Body mass index and breast cancer survival: a Mendelian randomization analysis

Qi Guo, Stephen Burgess, Constance Turman, Manjeet K Bolla, Qin Wang, Michael Lush, Jean Abraham, Kristiina Aittomäki, Irene L Andrulis, Carmel Apicella, Volker Arndt, Myrto Barrdahl, Javier Benitez, Christine D Berg, Carl Blomqvist, Stig E Bojesen, Bernardo Bonanni, Judith S Brand, Hermann Brenner, Annegien BroeksBarbara Burwinkel, Carlos Caldas, Daniele Campa, Federico Canzian, Jenny Chang-Claude, Stephen J Chanock, Suet-Feung Chin, Fergus J Couch, Angela Cox, Simon S Cross, Cezary Cybulski, Kamila Czene, Hatef Darabi, Peter Devilee, W Ryan Diver, Alison M Dunning, Helena M Earl, Diana M Eccles, Arif B Ekici, Mikael Eriksson, D Gareth Evans, Peter A Fasching, Jonine Figueroa, Dieter Flesch-Janys, Henrik Flyger, Susan M Gapstur, Mia M Gaudet, Graham G Giles, Gord Glendon, Mervi Grip, kConFab/AOCS Investigators, Ian Tomlinson

Research output: Contribution to journalArticlepeer-review

Abstract

Background: There is increasing evidence that elevated body mass index (BMI) is associated with reduced survival for women with breast cancer. However, the underlying reasons remain unclear. We conducted a Mendelian randomization analysis to investigate a possible causal role of BMI in survival from breast cancer.

Methods: We used individual-level data from six large breast cancer case-cohorts including a total of 36 210 individuals (2475 events) of European ancestry. We created a BMI genetic risk score (GRS) based on genotypes at 94 known BMI-associated genetic variants. Association between the BMI genetic score and breast cancer survival was analysed by Cox regression for each study separately. Study-specific hazard ratios were pooled using fixed-effect meta-analysis.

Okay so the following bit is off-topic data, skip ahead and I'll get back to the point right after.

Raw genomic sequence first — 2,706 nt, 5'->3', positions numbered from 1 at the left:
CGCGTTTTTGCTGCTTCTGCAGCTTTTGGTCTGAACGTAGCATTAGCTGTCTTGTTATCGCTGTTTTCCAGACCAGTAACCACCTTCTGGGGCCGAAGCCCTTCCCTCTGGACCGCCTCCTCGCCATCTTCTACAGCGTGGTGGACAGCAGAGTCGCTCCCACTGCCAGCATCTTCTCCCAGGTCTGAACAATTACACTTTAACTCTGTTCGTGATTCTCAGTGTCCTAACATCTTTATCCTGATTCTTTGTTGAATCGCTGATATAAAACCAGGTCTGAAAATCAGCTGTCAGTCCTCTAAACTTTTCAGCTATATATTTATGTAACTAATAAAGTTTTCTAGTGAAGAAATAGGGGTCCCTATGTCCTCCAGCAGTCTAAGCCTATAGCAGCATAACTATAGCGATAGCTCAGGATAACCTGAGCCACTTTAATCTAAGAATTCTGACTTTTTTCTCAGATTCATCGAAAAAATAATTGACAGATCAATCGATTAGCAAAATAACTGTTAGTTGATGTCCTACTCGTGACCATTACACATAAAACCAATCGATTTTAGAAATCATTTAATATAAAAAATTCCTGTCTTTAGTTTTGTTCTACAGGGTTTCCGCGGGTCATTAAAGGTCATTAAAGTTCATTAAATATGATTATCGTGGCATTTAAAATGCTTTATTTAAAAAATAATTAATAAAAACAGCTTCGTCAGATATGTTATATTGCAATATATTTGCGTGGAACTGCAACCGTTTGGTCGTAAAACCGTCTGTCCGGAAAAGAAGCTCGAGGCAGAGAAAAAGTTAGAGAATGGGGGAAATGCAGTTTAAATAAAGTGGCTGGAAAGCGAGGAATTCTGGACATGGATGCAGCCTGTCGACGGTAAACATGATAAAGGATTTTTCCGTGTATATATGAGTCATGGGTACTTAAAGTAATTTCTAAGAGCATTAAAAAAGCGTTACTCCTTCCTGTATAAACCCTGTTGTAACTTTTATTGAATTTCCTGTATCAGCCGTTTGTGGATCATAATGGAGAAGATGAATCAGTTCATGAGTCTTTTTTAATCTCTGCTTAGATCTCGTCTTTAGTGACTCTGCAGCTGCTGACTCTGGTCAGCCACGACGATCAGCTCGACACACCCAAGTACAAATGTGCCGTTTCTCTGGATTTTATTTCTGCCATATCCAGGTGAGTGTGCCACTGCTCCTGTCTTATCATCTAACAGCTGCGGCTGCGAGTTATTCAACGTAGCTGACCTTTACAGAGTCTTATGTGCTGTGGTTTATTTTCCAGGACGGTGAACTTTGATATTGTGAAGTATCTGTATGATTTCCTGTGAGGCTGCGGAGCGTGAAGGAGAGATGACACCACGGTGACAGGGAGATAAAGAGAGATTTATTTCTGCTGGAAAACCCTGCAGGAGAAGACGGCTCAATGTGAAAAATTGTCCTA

Results: BMI genetic score was found to be associated with reduced breast cancer-specific survival for estrogen receptor (ER)-positive cases [hazard ratio (HR) = 1.11, per one-unit increment of GRS, 95% confidence interval (CI) 1.01-1.22, P = 0.03). We observed no association for ER-negative cases (HR = 1.00, per one-unit increment of GRS, 95% CI 0.89-1.13, P = 0.95).

Conclusions: Our findings suggest a causal effect of increased BMI on reduced breast cancer survival for ER-positive breast cancer. There is no evidence of a causal effect of higher BMI on survival for ER-negative breast cancer cases.

Original languageEnglish
Pages (from-to)1814-1822
Number of pages9
JournalInternational Journal of Epidemiology
Volume46
Issue number6
Early online date9 Oct 2017
DOIs
Publication statusPublished - 1 Dec 2017

Keywords

  • Journal Article

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